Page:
23rd Oct 2016


Tensions rise again among Dieselgate MEPs

  • Centre-left chairwoman Van Brempt (l) is accused of protecting fellow MEPs (Photo: European Parliament)

Political infighting seems to have returned to the European Parliament's inquiry committee into the Dieselgate scandal, with the centre-left chairwoman being accused of partiality.

The committee had for several months worked together relatively peacefully, but a meeting of the coordinators of political groups on Thursday (1 September) saw a return to political sneering.

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The meeting saw German centre-right MEP Jens Gieseke propose to invite MEPs Bernd Lange and Matthias Groote to testify in front of the committee.

Lange and Groote are both centre-left Germans, and were involved in the drafting of legislation that was relevant to the Volkswagen scandal, which the committee is investigating.

In 1997, Bernd Lange was the MEP who suggested illegal emissions cheating software should be banned. EUobserver interviewed him recently.

Groote was responsible for negotiating on behalf of the EU parliament on current car emissions rules.

But according to several sources present at the meeting, the inquiry committee's chairwoman, centre-left Belgian Kathleen Van Brempt was not in favour of hearing them.

German MEP Hans-Olaf Henkel said Van Brempt “showed resistance to the proposal” and only proposed to send written questions to the MEPs. Henkel on Thursday issued a press release in which he accused her of giving her fellow socialist colleagues “some sort of 'immunity'”.

Henkel is also a centre-right member, but from the ECR group, a different unit than Gieseke's EPP.

Van Brempt could not be reached for comment on Friday afternoon. She later sent EUobserver a message saying "no decision has been taken". Van Brempt said she would come with a proposal at the end of September.

One contact noted that there was a “clear majority” in favour of hearing from the two German MEPs in one way or the other, but probably in a less confrontational style than the hearings so far, which were conducted in a “ping-pong” fashion of questions and answers.

The source said that it was likely that the debate will take the form of a so-called “exchange of views”, which is usually designed as a round of questions, followed by a broad answer.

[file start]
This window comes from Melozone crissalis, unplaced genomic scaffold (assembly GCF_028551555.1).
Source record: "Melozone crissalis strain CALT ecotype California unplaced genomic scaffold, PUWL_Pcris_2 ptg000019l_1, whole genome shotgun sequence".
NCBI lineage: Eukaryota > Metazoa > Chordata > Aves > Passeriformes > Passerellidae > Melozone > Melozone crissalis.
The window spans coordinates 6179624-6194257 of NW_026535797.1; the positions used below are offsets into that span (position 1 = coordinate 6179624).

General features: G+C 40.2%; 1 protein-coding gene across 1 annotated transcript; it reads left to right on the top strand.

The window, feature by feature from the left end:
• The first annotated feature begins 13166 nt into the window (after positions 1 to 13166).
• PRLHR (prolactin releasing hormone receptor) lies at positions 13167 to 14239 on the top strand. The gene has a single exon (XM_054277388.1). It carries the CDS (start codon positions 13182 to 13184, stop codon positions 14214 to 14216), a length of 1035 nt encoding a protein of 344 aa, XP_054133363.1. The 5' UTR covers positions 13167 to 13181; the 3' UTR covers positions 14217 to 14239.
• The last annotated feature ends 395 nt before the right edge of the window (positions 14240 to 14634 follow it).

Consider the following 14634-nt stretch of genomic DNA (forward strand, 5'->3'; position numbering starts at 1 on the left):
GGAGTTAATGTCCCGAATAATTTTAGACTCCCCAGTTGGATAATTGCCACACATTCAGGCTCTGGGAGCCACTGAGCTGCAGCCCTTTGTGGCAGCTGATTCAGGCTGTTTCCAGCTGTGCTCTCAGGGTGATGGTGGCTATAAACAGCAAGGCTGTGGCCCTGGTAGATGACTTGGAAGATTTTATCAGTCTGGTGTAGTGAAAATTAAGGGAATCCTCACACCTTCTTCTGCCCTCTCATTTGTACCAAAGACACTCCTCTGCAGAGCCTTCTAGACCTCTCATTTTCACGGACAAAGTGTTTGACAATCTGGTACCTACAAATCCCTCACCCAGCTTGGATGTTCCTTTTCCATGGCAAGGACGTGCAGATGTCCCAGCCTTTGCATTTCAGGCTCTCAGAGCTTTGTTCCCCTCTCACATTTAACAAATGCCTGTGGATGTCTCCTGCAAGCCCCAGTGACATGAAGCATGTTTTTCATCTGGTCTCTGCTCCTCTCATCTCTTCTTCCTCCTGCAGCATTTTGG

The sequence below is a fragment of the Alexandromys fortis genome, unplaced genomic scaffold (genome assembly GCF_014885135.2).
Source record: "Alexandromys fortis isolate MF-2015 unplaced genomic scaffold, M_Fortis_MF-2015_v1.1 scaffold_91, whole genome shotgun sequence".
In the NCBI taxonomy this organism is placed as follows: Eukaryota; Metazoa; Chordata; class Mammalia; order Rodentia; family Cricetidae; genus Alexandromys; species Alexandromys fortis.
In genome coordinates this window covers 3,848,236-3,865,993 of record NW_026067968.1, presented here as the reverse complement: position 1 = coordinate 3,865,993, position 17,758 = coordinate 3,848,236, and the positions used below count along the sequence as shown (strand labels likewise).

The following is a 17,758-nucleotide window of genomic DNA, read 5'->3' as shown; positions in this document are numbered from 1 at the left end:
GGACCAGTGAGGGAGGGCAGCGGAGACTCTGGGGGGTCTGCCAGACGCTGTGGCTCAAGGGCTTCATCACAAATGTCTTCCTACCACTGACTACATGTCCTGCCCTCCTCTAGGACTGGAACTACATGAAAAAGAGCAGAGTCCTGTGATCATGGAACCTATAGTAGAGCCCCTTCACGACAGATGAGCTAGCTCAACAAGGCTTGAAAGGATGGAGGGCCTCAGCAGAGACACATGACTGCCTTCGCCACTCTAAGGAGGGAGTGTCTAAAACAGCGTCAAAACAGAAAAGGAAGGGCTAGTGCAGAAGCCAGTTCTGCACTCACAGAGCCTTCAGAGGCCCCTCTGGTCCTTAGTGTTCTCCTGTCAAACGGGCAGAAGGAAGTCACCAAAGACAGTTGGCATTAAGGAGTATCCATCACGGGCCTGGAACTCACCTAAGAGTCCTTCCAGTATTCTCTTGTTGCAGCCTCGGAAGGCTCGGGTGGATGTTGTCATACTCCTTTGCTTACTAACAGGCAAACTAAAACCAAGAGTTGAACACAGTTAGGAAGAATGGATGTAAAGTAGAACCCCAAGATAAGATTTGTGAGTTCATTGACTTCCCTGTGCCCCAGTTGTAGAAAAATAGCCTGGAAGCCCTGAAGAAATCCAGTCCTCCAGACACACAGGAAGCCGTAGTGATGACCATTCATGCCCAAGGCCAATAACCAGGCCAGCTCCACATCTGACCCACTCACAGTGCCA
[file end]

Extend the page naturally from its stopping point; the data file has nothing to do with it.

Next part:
The episode is striking because in the past months the investigative committee appeared to have lost some of its partisan edges.

The committee's set-up was opposed by most of the EPP and ECR members, and its first meeting was delayed for months because of political turmoil.

But recently, the committee seemed to work more as a team, with a reluctantly cooperative EU commission as a common adversary.

The reported "reluctance" to invite centre-left MEPs is somewhat uncharacteristic of Van Brempt, who as chairwoman had apparently felt no political reservations to criticise centre-left German Guenther Verheugen as being rude when he had initially turned down an invitation to appear as a witness.

The fact that they are MEPs should also not be an argument, as one MEP is already lined up as a witness.

One of the two witnesses scheduled for Monday (5 September), Antonio Tajani, is not only a former commissioner of industry, but also a current vice-president of the EU parliament, and possible EPP contender for the centre-left-held EU parliament presidency.

That may also be a reason for a return to a sharper contrast between left and right.


One year on: Dieselgate keeps getting bigger

One year ago, it emerged that VW had cheated on emission tests in what came to be called the Dieselgate affair. EUobserver looked at how it happened and what the EU did to stop it.


Dieselgate: Looking under the hood

EUobserver will closely follow the hearings and research done by the EU parliament's inquiry committee, as well as investigate aspects of the diesel emissions scandal not covered by the committee's mandate.

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